Chapter 15 Writing Data from R

In this chapter, we will learn what “writing data” means in the context of the R language, and how to go about writing data from R so that we share data with non-R users.

15.1 Conceptual Overview

Writing data refers to the process of exporting data from the R Environment to a (working directory) folder. If you collaborate with others who do not work in R, writing data will allow them to use the data you cleaned, managed, or manipulated in the R Environment in other software programs. In the following tutorial, we will learn how to write a data frame object and a table object to our working directory folder as .csv files.

15.2 Tutorial

This chapter’s tutorial demonstrates how to write data from R into a .csv file that can be opened in programs like Microsoft Excel or Google Sheets – along with many other analytical software programs.

15.2.1 Video Tutorial

As usual, you have the choice to follow along with the written tutorial in this chapter or to watch the video tutorial below.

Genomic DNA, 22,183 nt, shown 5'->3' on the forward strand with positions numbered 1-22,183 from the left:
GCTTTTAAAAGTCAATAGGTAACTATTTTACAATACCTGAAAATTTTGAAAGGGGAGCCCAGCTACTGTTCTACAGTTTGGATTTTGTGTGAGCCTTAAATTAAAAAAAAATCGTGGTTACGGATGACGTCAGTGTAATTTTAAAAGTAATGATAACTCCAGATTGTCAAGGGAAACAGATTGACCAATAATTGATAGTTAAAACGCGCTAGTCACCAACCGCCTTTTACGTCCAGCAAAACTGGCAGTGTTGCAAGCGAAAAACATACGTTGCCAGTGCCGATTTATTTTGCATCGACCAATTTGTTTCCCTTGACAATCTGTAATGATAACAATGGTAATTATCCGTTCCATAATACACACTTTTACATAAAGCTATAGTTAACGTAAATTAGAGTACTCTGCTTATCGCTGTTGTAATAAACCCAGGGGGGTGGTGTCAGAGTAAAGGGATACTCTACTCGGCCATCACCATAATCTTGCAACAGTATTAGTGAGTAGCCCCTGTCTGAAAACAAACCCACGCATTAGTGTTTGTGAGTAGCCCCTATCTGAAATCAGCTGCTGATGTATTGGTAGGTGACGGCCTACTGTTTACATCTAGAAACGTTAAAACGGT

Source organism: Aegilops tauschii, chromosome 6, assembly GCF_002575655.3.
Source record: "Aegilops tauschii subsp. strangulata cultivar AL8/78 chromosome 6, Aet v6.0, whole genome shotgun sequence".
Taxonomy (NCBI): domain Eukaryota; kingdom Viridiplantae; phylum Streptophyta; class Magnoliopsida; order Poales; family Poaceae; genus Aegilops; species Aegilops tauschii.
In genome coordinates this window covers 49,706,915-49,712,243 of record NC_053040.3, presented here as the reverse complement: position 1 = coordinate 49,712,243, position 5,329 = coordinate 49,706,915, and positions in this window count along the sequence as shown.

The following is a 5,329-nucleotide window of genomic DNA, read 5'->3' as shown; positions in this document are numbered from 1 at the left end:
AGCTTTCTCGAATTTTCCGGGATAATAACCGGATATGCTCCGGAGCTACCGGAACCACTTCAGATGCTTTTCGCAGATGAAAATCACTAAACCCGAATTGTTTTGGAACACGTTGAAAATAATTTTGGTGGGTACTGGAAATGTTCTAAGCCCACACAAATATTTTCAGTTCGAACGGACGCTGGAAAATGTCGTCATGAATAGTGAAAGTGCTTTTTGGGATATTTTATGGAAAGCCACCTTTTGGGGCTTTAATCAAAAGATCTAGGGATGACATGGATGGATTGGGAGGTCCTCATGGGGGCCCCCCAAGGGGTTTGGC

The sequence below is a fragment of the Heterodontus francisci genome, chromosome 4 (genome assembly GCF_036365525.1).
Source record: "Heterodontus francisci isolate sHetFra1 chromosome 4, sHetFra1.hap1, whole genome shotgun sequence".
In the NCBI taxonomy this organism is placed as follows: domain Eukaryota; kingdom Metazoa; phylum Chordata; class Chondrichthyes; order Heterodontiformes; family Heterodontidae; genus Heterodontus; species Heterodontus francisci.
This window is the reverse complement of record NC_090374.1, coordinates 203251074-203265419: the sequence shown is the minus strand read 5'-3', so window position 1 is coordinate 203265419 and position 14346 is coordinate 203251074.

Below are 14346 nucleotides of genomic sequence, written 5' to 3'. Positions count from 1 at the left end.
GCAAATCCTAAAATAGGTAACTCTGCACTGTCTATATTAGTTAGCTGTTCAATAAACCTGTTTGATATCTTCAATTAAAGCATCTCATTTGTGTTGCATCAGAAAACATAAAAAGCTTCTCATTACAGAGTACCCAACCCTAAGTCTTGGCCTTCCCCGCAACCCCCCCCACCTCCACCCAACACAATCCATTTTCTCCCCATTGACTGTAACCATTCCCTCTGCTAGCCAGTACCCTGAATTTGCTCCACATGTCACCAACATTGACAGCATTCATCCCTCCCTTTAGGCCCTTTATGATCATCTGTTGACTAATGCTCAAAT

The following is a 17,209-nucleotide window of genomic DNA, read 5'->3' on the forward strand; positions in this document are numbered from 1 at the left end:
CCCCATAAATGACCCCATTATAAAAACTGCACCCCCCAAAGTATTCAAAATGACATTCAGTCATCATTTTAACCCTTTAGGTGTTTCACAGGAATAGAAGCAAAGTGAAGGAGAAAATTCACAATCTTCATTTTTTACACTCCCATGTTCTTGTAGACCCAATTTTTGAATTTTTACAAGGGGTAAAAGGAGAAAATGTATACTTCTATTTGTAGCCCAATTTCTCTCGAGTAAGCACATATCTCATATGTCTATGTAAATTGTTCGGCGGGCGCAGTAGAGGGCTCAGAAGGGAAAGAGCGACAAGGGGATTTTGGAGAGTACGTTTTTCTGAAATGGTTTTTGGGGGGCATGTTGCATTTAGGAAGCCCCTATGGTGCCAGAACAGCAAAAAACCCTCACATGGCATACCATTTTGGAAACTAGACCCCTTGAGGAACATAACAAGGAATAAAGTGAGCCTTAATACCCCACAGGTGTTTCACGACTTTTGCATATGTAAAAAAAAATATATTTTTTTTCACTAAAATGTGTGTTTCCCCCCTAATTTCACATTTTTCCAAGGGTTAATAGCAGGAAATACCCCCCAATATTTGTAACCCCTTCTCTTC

Link to video tutorial: https://youtu.be/ORTe8vE7nzU

15.2.2 Functions & Packages Introduced

Function Package
write.csv base R
write.table base R
table base R

15.2.3 Initial Steps

If you haven’t already, save the file called “PersData.csv” into a folder that you will subsequently set as your working directory. Your working directory will likely be different than the one shown below (i.e., "H:/RWorkshop"). As a reminder, you can access all of the data files referenced in this book by downloading them as a compressed (zipped) folder from the my GitHub site: https://github.com/davidcaughlin/R-Tutorial-Data-Files; once you’ve followed the link to GitHub, just click “Code” (or “Download”) followed by “Download ZIP”, which will download all of the data files referenced in this book. For the sake of parsimony, I recommend downloading all of the data files into the same folder on your computer, which will allow you to set that same folder as your working directory for each of the chapters in this book.